Within minutes the police arrive – a rookie and a veteran. The older cop warily approaches the unconscious woman.

“I think she OD’d,” I tell the cop. “She passed out soon after coming out of the bathroom. She probably took something in there. She didn’t drink anything. Her pulse is weak and her breathing’s shallow.”

The cop nods. He shifts the bulletproof vest under his uniform and moves in closer. Placing one hand on the back of Librarian’s neck he uses his other hand to feel for a pulse. The hand’s on her neck so he can control her if she freaks out. I notice the cop’s positioned himself so his sidearm’s out of reach. This guy’s had lots of experience.

The cop leans the girl back in her chair and opens her eyelids with his thumbs. Librarian moans. Suddenly she looks very small and the cop looks very big.

“She’s on something,” the cop says to his partner. “God knows what.”

“Rig’ll be here soon,” the other cop says.

The officers rifle through the girl’s purse. They find cash, pills, and discharge papers from a drug rehab. The girl was released today. The name on the forms doesn’t match the name on her license.

“That means the hospital was paid in cash,” I say. “No record.”

“You’ve dealt with this before,” the older cop says.

I told him where I used to work.

“You clear the table?” the cop asks.

“Yeah.”

“Smart.”

“Old habits,” I reply.

“So this girl’s got money?” the young cop asks.

“Maybe,” I reply. “The girl’s waiting for her father. He should be here any minute.”

“Poor guy,” the older cop says.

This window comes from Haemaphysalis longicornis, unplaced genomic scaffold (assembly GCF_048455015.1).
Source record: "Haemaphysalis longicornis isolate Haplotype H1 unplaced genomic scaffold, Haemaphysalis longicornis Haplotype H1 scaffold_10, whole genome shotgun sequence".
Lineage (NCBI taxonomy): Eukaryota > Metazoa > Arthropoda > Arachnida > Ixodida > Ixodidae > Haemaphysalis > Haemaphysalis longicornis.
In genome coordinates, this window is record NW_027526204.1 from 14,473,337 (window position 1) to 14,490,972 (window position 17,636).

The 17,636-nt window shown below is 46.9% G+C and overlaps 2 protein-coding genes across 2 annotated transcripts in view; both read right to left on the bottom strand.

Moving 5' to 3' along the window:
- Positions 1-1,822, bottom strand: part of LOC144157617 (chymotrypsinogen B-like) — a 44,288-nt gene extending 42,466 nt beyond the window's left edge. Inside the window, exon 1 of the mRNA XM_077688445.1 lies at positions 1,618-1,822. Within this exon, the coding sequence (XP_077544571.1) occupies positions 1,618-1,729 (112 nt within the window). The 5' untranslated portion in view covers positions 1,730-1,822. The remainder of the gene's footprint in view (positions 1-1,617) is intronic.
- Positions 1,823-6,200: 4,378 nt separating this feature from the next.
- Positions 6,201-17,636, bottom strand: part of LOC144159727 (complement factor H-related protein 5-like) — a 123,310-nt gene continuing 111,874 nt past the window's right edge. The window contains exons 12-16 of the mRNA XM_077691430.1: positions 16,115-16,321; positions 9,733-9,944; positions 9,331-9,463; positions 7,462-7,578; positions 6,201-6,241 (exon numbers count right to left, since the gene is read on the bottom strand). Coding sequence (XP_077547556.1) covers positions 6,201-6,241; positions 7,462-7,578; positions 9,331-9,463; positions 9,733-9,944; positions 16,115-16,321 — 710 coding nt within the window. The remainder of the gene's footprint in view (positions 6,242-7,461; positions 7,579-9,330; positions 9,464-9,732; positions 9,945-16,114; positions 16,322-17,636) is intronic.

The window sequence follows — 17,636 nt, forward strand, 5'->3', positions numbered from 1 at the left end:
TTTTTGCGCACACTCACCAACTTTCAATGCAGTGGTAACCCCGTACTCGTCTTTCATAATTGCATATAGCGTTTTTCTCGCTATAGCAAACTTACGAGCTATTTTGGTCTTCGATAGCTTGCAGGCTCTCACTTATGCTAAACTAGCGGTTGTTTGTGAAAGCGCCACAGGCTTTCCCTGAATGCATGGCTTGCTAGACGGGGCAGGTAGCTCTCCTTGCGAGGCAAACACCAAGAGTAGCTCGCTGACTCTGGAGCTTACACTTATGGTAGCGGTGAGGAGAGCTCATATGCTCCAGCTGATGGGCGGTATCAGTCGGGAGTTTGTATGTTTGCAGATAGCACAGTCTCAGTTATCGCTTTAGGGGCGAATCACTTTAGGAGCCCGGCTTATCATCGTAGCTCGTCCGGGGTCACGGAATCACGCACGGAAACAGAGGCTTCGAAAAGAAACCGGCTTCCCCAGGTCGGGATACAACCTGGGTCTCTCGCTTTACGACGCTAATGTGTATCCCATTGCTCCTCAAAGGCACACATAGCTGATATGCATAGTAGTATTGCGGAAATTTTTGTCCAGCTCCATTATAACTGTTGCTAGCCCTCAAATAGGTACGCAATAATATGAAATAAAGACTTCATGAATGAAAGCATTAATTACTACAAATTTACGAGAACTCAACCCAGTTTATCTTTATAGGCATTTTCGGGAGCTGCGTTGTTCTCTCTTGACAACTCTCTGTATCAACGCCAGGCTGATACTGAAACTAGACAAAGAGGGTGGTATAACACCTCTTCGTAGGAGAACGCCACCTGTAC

The ambulance arrives. Librarian revives somewhat and becomes combative. She demands to be left alone. She’s offered a choice between the emergency room and jail. She picks the ER.

The ambulance crew straps Librarian into a stretcher and wheels her out the front door. I follow them outside. As they slide Librarian into the rig I notice she’s crying. I feel bad for her. There’s nothing I can do. I head back inside and let the cool AC wrap around me.

The hostess greets me by handing me the portable phone. She says someone that might be Librarian’s father is on the line.

“Hello,” I say, taking the phone. “Can I help you?”

“I’m supposed to meet my daughter there at 8 o’clock,” a prosperous sounding voice says. “She’s a thin brunette girl with glasses. Usually wears her hair up. Could you tell her I’m delayed and to start without me?”

I know the girl’s name from the license. It isn’t Smythe. I ask the man to confirm his daughter’s name.

“That’s it,” the man says.

“Your daughter’s going to be all right sir,” I say. “But she’s being taken by ambulance to City Hospital. She passed out.”

“What’s going on?”

“I think it’s better if they tell you at the hospital,” I reply.

Librarian’s father sobs a quick powerful sob and hangs up. I stare at the phone a moment.

“Was it him?” the hostess asks.

“Yeah,” I say, handing back the phone.

“What happened?”

“He hung up.”

“His daughter’s going to the hospital and he hung up?”

I look outside. The ambulance still hasn’t left. “These things can get very complicated,” I say.

The hostess says nothing. I head back outside. I know why the father hung up. He can’t take it anymore. Maybe Daddy’s little girl is a junkie because he was running late her entire life. Who knows?

The police cars leave first. Then, with a blast of horns, the ambulance launches into traffic and disappears into the night.

As I watch the rig drive away I imagine I hear Springsteen’s lyrics floating on the wailing sirens.

Hey little girl is your daddy home
Did he go away and leave you all alone
I got a bad desire
I’m on fire

Tell me now baby is he good to you
Can he do to you the things that I do
I can take you higher
I’m on fire

I shake my head and go back inside the Bistro. What a waste.


Comments

Daddy’s Little Girl — 8 Comments

  1. I don’t think I would blame the father here, though perhaps you know something you decided to not share?
    Everyone makes choices. Their own choices.

  2. Um … I’d think he hung up to rush to the hospital, since he already had the information. What else was there to ask? If I were him, I’d've hung up (well, no, I might have said “thank you” first) and been in the car ten seconds later.

  3. Pingback: Airport Anxiety or a flight down memory lane | A Sensitivity to Things